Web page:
Dordogne Part 1, France (4.4.10 – 4.8.10)

On Sunday morning around 10:30AM, wee set off from Paris, headed for Argentat, an area that borders on the Dordogne region. The drive was expected to take about seven hours. We arrived around 6PM, because we had stopped for lunch, and to pick up some food for dinner, because we expected that by the time we arrived, we would have no luck finding an open grocery store. After arriving at the Pierre et Vacances, a French company that provides apart-hotels, we spent the night getting settled into the apartment.
Monday was a holiday, so we were lucky to find an open grocery store. We stocked up on food, and wine, of course; you’ve got to cover the basics! We figured out where we could get internet in town because, to our surprise and disgust, the Pierre et Vacances didn’t have any internet connection! We spent the rest of the day walking around town, and then we had ice cream at a little restaurant down by the Dordogne River, that runs through town. That night I made dinner, and I taught my dad how to play the card game Speed.
On Tuesday, we drove into the Dordogne region, to Rocamadour, which is a town that was built on the side of a cliff. It is well known for the pilgrimages that people make to the church of Rocamadour, in which they climb up some seven hundred stairs on their hands and knees. It is a truly remarkable place. After Rocamadour, we headed to Le Gouffre de Padirac, which is another truly magnificent sight. The entrance to the Gouffre de Padirac is a chasm that was created when the ground fell, opening up the roof into this chasm, which leads to an underground cave system. The caves are connected, in part, by an underground river. When visiting, you take a gondola ride through the river, and then walk through the continuing caves, that contain stalagtites and stalagmites. Pictures weren’t allowed, but if you’re interested in having a look, then you can do so here.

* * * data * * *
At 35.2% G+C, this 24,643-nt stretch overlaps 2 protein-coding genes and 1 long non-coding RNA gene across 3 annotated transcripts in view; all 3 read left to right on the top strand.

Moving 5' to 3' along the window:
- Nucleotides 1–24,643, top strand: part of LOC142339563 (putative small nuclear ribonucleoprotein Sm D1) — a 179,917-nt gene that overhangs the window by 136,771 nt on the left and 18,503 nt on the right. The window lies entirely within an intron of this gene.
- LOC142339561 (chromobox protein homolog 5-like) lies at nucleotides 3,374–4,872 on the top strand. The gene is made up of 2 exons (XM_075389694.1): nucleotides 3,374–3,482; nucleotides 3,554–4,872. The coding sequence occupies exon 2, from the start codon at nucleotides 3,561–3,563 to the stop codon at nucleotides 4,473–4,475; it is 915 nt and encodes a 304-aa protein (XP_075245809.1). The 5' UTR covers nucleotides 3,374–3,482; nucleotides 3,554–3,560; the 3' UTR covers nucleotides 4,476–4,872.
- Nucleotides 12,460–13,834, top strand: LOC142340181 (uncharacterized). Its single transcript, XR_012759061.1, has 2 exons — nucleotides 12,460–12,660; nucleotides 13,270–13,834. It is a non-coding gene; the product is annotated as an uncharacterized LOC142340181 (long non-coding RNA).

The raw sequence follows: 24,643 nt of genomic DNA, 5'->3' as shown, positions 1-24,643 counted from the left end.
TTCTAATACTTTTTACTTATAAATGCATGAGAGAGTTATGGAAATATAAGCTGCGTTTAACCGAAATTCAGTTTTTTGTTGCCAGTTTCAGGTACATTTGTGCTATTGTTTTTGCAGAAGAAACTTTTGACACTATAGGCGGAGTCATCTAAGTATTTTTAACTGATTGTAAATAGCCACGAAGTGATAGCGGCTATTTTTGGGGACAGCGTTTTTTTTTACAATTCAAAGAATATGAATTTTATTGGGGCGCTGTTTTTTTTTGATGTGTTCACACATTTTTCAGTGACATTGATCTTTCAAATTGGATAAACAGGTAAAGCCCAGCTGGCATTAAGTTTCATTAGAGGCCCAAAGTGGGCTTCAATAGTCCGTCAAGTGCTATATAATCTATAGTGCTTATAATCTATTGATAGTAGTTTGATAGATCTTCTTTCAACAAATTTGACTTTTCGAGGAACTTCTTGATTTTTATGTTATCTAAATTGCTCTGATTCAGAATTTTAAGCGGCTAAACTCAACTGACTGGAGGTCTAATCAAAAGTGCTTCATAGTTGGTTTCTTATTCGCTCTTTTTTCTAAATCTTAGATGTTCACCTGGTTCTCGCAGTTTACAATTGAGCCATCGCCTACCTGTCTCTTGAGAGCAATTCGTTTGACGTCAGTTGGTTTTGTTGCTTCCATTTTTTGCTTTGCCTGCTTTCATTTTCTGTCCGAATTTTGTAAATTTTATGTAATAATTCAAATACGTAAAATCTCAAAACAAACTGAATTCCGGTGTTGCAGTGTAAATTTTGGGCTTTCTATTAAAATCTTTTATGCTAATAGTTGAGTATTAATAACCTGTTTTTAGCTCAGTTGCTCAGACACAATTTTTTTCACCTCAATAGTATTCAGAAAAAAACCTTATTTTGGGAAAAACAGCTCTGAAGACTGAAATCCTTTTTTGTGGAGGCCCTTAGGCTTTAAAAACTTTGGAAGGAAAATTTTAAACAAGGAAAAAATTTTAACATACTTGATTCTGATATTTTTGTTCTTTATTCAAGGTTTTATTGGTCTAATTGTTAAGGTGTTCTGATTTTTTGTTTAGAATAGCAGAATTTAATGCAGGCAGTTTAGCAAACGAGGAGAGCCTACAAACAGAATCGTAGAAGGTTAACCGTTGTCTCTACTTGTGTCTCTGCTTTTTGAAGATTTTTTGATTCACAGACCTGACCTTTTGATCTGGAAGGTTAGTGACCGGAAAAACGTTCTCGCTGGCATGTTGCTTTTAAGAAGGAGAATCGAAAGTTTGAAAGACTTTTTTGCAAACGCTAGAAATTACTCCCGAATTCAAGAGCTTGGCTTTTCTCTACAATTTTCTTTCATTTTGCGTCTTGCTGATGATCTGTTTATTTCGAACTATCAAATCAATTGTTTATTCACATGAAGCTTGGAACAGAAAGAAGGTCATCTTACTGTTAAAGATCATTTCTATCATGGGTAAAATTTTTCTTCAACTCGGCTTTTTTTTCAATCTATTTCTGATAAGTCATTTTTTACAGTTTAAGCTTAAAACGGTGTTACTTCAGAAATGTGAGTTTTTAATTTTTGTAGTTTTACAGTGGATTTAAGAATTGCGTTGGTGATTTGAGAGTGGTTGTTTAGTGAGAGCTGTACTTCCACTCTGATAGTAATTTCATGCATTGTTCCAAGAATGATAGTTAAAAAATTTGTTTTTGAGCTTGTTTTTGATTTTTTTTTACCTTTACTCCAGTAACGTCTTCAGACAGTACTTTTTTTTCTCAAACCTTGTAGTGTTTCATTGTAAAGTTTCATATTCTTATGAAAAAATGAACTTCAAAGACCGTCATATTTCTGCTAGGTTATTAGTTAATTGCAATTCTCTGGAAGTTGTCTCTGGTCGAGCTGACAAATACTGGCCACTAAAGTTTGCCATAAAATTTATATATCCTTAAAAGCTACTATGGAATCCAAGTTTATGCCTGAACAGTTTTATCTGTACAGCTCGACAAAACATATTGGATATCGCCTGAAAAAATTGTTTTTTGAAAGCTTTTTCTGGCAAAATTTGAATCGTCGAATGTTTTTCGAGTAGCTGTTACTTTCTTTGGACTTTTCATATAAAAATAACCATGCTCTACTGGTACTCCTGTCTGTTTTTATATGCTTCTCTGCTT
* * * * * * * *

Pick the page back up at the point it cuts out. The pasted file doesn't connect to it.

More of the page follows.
After the caves, we went home and had dinner, followed by a few rounds of Speed, and then we were off to bed.
On Wednesday, my dad wanted to call on a friend of his who lives in the Dordogne region; he had tried calling him, but as we later discovered, he had dialed the international code incorrectly, so had not been able to contact him. We drove out to his house to drop in on him, and were greeted warmly by Francis and his wife, Karima. We had only intended on dropping by to say hello and make plans to see them again while we were staying in the region, however, Francis is a chef, and incredibly friendly and hospitable, so we ended up staying for hours. He prepared a delectable impromptu dinner consisting of homemade pate, and homemade bread to start, followed by roast duck. We also went to grab a beer at a local café, where Francis saw his friend Bernard, who joined us for a while. The whole day was really pleasant, as both Francis and Karima are warm, friendly souls. They invited us back for Monday, when Francis said that he would make a real meal for us, not an impromptu one. After a wonderful day, we drove back to Argentat and went off to bed.